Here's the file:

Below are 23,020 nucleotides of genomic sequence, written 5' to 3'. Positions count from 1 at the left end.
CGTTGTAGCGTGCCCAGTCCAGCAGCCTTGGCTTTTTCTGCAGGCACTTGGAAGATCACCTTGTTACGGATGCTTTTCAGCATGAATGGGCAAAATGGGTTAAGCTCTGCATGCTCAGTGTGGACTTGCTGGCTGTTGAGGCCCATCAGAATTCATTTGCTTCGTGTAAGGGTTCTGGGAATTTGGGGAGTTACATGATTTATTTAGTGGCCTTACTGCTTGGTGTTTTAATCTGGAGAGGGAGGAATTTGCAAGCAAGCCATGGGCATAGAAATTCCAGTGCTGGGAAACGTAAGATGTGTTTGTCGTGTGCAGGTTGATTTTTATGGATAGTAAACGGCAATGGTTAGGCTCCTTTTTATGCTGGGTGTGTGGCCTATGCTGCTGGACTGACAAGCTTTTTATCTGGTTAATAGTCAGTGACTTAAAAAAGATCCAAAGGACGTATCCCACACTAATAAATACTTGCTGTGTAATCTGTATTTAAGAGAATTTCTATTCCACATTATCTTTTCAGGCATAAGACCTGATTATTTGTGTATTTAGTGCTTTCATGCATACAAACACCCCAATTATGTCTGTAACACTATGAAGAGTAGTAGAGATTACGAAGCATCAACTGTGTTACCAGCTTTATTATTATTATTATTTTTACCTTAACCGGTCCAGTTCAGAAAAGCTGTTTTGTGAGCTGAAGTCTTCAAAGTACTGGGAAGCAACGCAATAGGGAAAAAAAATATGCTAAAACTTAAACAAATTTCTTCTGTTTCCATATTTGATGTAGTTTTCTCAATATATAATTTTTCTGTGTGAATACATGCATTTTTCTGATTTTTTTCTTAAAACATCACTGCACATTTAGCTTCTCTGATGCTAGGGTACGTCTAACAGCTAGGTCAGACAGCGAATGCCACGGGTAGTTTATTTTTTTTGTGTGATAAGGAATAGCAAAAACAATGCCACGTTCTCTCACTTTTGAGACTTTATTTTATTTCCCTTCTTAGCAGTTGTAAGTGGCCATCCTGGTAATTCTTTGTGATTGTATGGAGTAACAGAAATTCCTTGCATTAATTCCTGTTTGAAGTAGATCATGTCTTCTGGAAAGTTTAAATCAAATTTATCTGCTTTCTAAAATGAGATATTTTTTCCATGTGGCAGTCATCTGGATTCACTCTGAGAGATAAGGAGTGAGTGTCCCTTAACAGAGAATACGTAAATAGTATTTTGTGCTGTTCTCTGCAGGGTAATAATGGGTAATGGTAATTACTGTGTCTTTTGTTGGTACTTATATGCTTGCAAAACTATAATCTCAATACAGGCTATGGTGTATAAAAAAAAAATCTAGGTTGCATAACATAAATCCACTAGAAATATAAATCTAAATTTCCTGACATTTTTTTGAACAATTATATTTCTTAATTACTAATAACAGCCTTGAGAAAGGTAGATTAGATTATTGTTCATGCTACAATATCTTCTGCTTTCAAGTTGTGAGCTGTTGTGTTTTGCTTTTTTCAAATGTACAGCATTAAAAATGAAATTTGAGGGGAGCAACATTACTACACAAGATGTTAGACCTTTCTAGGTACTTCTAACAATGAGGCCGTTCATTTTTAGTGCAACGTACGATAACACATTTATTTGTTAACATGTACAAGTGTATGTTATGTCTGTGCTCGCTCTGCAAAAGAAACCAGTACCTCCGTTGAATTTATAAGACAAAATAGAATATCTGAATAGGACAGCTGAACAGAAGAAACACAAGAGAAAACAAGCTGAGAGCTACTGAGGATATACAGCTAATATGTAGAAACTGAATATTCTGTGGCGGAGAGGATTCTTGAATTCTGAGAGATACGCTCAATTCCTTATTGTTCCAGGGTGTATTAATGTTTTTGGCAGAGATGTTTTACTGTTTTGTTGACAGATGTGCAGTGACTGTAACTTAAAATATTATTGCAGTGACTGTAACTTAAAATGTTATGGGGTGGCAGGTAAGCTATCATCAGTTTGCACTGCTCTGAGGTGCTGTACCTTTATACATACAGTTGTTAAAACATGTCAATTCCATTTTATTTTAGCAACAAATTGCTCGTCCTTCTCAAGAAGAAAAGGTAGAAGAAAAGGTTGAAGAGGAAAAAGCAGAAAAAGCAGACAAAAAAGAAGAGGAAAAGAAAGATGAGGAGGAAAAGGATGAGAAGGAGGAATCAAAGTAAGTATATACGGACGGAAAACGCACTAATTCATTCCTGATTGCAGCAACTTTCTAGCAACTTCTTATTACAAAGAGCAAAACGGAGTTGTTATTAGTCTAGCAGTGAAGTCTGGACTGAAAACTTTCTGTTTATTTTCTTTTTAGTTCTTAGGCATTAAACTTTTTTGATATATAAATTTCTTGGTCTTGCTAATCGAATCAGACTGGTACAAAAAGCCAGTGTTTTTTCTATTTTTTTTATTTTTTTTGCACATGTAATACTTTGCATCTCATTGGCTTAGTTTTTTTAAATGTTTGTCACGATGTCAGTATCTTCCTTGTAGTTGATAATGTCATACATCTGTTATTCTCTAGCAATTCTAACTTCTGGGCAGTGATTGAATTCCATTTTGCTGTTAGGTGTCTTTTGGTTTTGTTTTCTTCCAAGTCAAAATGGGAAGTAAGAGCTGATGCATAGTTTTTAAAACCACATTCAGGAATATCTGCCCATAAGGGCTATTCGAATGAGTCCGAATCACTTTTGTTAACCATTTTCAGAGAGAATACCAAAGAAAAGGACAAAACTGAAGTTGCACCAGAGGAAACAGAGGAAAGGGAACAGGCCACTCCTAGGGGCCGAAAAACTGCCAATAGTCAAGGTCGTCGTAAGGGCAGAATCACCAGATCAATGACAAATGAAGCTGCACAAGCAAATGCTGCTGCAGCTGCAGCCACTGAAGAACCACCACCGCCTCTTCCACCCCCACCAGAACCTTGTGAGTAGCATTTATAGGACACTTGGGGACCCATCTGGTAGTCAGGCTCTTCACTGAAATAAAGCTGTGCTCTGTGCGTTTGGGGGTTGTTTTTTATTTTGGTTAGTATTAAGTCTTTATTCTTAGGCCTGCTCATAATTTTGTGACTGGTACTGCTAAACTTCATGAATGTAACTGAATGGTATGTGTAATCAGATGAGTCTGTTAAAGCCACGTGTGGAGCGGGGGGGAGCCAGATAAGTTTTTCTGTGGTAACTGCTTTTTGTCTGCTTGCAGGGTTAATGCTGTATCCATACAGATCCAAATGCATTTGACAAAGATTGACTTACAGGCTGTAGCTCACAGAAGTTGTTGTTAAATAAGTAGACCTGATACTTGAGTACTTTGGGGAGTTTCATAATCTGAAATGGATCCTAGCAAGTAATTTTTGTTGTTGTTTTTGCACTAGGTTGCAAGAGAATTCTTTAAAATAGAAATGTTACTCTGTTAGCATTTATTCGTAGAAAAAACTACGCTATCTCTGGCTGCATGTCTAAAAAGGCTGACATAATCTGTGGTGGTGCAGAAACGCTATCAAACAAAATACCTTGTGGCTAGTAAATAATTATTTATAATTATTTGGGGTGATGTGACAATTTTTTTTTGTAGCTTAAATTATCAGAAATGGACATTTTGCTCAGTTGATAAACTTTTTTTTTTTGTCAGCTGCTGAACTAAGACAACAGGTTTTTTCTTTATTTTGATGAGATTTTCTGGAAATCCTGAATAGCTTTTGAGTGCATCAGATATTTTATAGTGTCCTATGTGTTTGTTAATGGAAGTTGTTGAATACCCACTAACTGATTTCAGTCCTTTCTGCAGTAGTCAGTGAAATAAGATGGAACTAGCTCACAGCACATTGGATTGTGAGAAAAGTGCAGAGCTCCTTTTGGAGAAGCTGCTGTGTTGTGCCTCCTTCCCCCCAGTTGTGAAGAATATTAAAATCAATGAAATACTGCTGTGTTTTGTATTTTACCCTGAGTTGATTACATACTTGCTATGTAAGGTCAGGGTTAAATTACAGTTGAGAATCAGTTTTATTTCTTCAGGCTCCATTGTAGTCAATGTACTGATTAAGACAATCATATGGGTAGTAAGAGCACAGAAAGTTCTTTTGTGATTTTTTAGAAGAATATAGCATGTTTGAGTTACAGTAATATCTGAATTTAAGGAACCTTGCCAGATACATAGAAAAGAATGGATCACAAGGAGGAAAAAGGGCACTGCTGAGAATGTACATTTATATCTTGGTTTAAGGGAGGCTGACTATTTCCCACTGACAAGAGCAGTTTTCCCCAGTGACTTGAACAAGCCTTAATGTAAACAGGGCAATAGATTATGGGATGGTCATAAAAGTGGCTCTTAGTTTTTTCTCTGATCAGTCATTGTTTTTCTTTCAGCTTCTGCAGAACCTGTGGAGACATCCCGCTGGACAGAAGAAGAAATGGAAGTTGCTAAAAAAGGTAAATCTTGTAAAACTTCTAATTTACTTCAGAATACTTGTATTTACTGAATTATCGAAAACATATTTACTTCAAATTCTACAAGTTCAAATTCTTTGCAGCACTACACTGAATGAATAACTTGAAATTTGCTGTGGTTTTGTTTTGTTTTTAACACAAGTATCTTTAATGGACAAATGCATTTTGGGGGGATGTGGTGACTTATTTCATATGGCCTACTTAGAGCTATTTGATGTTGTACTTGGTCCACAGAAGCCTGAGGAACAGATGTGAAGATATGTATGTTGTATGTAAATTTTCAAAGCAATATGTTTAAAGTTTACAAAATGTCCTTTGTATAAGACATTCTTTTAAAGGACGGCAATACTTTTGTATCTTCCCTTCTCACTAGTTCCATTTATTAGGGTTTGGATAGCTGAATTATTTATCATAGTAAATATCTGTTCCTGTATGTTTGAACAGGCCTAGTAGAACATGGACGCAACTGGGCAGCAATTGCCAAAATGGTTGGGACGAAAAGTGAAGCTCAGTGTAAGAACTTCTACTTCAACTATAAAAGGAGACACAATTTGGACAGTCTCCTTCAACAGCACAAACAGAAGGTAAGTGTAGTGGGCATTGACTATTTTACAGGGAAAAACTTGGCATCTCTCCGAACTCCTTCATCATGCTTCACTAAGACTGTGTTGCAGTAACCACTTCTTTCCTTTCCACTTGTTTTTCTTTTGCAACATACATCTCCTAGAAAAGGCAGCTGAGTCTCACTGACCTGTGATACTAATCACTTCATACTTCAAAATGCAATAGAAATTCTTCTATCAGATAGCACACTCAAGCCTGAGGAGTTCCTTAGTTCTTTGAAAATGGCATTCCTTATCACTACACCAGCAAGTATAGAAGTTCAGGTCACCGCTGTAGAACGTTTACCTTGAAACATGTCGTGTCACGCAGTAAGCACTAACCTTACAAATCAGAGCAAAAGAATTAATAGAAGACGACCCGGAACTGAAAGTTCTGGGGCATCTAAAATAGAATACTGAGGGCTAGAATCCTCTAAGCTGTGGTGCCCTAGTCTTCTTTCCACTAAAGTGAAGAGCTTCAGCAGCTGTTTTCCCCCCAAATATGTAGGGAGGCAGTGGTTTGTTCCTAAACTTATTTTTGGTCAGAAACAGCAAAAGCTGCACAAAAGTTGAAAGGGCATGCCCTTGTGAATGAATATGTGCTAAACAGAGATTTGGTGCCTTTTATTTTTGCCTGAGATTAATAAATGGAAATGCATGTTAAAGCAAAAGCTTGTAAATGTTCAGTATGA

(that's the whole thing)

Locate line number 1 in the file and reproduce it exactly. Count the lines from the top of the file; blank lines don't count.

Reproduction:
Below are 23,020 nucleotides of genomic sequence, written 5' to 3'. Positions count from 1 at the left end.